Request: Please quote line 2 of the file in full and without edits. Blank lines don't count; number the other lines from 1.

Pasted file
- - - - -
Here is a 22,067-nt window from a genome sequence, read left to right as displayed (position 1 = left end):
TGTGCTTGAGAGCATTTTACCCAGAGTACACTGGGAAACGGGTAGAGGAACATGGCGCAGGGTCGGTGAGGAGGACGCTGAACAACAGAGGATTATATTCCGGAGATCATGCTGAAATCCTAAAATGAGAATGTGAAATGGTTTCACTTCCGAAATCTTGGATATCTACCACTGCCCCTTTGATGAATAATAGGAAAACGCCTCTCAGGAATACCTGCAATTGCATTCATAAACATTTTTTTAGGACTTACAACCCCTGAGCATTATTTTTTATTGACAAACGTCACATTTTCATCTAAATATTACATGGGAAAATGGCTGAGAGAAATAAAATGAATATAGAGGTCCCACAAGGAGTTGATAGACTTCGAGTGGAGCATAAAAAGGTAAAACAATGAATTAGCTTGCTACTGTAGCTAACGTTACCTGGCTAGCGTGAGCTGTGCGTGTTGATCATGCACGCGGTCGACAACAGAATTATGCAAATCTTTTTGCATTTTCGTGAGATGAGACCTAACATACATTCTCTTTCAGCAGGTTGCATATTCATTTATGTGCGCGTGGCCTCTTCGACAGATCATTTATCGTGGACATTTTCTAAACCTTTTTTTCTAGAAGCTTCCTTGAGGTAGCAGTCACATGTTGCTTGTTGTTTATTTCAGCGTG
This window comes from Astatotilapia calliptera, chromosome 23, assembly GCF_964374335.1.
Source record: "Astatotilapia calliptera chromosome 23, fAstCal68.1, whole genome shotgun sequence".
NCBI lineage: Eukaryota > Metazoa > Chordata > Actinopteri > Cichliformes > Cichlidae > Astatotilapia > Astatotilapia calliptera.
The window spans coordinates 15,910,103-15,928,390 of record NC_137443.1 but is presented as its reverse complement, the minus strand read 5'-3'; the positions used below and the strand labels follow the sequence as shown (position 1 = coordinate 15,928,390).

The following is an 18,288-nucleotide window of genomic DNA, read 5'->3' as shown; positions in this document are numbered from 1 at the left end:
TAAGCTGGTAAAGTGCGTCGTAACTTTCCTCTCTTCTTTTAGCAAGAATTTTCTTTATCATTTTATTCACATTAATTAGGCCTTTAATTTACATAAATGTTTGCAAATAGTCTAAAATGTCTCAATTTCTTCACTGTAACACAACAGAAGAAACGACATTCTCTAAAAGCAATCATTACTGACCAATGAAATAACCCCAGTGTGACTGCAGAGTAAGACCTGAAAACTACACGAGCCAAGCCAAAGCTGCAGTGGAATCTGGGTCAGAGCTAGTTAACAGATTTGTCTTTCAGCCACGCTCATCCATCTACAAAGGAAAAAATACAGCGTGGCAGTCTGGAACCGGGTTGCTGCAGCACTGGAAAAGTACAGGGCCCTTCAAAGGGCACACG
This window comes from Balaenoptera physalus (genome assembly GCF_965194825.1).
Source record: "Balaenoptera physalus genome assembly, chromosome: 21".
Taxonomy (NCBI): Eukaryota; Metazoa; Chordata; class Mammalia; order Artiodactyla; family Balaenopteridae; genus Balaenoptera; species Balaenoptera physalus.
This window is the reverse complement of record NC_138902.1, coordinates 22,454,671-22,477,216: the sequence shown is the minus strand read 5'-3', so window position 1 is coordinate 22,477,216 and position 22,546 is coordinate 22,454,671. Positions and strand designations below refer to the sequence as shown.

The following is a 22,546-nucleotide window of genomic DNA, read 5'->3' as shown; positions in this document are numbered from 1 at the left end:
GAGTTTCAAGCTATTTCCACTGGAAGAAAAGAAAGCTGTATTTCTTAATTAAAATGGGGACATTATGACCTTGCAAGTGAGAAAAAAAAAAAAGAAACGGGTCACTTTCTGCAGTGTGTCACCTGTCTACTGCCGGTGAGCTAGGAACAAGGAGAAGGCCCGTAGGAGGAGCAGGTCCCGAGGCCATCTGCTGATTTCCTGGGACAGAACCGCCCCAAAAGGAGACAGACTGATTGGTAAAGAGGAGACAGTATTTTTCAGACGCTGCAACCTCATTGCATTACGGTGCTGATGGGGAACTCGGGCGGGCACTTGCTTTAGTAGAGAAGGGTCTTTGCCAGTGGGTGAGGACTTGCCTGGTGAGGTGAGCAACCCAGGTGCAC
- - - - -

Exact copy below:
TGTGCTTGAGAGCATTTTACCCAGAGTACACTGGGAAACGGGTAGAGGAACATGGCGCAGGGTCGGTGAGGAGGACGCTGAACAACAGAGGATTATATTCCGGAGATCATGCTGAAATCCTAAAATGAGAATGTGAAATGGTTTCACTTCCGAAATCTTGGATATCTACCACTGCCCCTTTGATGAATAATAGGAAAACGCCTCTCAGGAATACCTGCAATTGCATTCATAAACATTTTTTTAGGACTTACAACCCCTGAGCATTATTTTTTATTGACAAACGTCACATTTTCATCTAAATATTACATGGGAAAATGGCTGAGAGAAATAAAATGAATATAGAGGTCCCACAAGGAGTTGATAGACTTCGAGTGGAGCATAAAAAGGTAAAACAATGAATTAGCTTGCTACTGTAGCTAACGTTACCTGGCTAGCGTGAGCTGTGCGTGTTGATCATGCACGCGGTCGACAACAGAATTATGCAAATCTTTTTGCATTTTCGTGAGATGAGACCTAACATACATTCTCTTTCAGCAGGTTGCATATTCATTTATGTGCGCGTGGCCTCTTCGACAGATCATTTATCGTGGACATTTTCTAAACCTTTTTTTCTAGAAGCTTCCTTGAGGTAGCAGTCACATGTTGCTTGTTGTTTATTTCAGCGTG